winery was created specifically to focus on Chardonnay. The project
was started by Brice Jones in the 1970s, planting Chardonnay vineyards in
the Windsor area of Sonoma, as well as in Sonoma Valley.
We were amongst the first people to see this amazing facility with its
various state-of-the-art innovations. Winemaker Bill Bonetti had been part of the
design team and his input was heard by the architects. I recall
seeing a conveyor belt for "sorting" many years before this sort
of thing was common here in California. They also chose to pick into specially-designed
boxes which could be quickly chilled to allow the fruit to start its journey
towards being wine at a low temperature.
Bonetti was amongst the early winemakers to "whole cluster press"
his Chardonnay. Now you hear radio ads for Chardonnays from huge
wineries which routinely "whole cluster press" their wine, or at
least, they say they do.
While the wines have been nice and sometimes very fine, this firm has had
its ups and downs in terms of marketing.
Five Chardonnays are currently produced, but sales of these are restricted
until someone determines they're not selling quickly enough. It's
really a quirky system.
The basic Chardonnay is a twenty-buck bottle called "Russian River
Ranches." This is their "entry level" wine, being a
nice, mildly appley, lightly citrusy dry white.
Russian River Ranches is no longer offered to wine stores...this is to allow
restaurants to ask a small fortune and have a wine that's
"exclusive." It would typically retail at $20 a bottle.
Replacing the Russian River Ranches in the retail market is a wine called
"Sonoma Coast" Chardonnay. We passed on early vintages and
only recently tasted the current bottlings of both, side-by-side.
I was able to taste this, totally blind, at a wine judging in 2013...we had
no idea what the wine was, apart from its vintage and that it was labeled
Chardonnay. The three judges at my table unanimously voted to note
award this even a modest Bronze Medal, meaning this was as dreary as dreary
The Cutrer Vineyard wine is a Russian River Valley wine. I find notes
of ripe pear and a touch of wood...dry...medium-bodied. Very nice,
Les Pierres comes from a rocky vineyard on Sonoma Mountain. It's a
marvelous wine for those who are in tune with the wine. For the rest
of the world, it's a simple, light, dry white wine. Too bad, because
it's actually rather nice.
Some years ago some marketing genius determined it would be best to focus
sales of the Russian River Ranches wine to restaurants and "allow"
stores such as ours to buy The Cutrer and Les Pierres from time to
time. Many customers, of course, don't hear the whole Sonoma Cutrer
story when dining out, so they amble into the shop, see the $30-$40 bottles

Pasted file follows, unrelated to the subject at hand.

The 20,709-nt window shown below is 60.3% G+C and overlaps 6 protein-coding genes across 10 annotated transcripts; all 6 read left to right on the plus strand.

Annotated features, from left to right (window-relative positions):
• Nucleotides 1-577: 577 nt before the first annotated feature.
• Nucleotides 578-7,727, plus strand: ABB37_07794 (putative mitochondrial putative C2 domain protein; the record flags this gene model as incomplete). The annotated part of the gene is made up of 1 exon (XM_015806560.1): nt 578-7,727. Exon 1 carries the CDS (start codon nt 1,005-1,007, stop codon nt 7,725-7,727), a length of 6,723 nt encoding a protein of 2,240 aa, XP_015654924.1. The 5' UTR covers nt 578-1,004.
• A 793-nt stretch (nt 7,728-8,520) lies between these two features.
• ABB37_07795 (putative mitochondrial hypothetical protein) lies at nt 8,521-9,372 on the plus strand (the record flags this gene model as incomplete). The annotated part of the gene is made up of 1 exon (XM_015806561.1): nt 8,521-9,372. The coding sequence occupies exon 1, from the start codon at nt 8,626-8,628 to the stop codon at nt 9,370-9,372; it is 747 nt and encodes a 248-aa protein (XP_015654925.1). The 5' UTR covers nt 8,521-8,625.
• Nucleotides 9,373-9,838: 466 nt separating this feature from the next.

of the single vineyard wines and think we must be gouging customers since
they paid "only" $30-something for the wine they had in a
One year we were told there was no Russian River Ranches for our shop and I
sent the founder, Brice Jones, a nice letter asking him to kindly send us a
list of wines he'd suggest as substitutes for Sonoma Cutrer. This
would alert customers to the fact the winery was still in business and give
them a tip on an alternative. Two cases of wine arrived the following
week, though I never did hear from Brice.
The original shareholders grew interested in cashing out on their investment
and the these shares were eventually purchased by the Kentucky liquor
company of Brown-Forman. This is the same firm which now owns brands
such as Fetzer, Jekel and imports Bolla wines, sells Jack Daniels, as well
as Lenox China and Hartmann luggage. The firm finally
fired "poor" Brice Jones and today you won't find a mention of his name on the
winery web site. Not even on the "history" page.
Winemaker Bill Bonetti is still mentioned, however.
A new Chardonnay has been released. It's called Founder's
Reserve. Someone from the winery even came by the shop to show us a
fact sheet of this wine. It's apparently "too precious" to
allow us to actually taste the wine since production is small and the price
"You sell it on the reputation of Sonoma Cutrer." we were told by
the sales rep (who didn't even leave a card, not wanting us to pester him
asking for cases of Russian River Ranches).
"Not on my reputation." I replied.
The distributor's representative and the winery rep departed, in search of
more important customers, restaurant wine buyers.
I was later told by the distributor rep that I was the only person who
understood the quality of the wine and had an interest in buying them.
The restaurant buyers found the wines too simple or not rich enough (big,
flabby or even slightly sweet) to offer them to their guests. But of
course, we are but a mere "retailer" and not as high a profile
place as Barney's Beanery down the street.
Currently in stock: Russian River Ranches $19.99 Sold
2012 The Cutrer Vineyard SALE $29.99
2010 Les Pierres (list $41)SALE $37.99
2009 Les Pierres in magnum (list $85) SALE
STONY HILL VINEYARD
winery was the model for dozens of Napa Valley cellars in terms of its
"cult following" back in the 1960s and 1970s...the fact that they
sold wine exclusively to friends on their mailing list and a handful of
dining establishments...and that they were, once-upon-a-time, widely
regarded as the best Chardonnay in California.
The Stony Hill story begins in the 1940s when Fred and Eleanor McCrea, who
lived, I believe, in Hillsborough, purchased an old piece of a hillside
where someone kept goats, had a few fruit trees and grew a bit of
wheat. It was their "weekend getaway" home, except getting
away during World War II, with gasoline rationing, was a bit difficult.
Fred worked for an advertising agency in San Francisco and was in love with
the place. The wine business was tiny in Napa in the 1940s and yet
they had some friends who encouraged them to plant grapes. U.C. Davis
experts suggested Pinot Blanc and Riesling, but McCrea was enthralled with
the notion of Chardonnay. The university gurus didn't think Chardonnay
would ripen, but McCrea stuck to his guns and planted some anyway, adding a
small parcel to the state total of 225 acres. ((Today there are more
than 90,000 acres of Chardonnay.))
Riesling is still made and I can tell you, we opened a bottle of a 15 year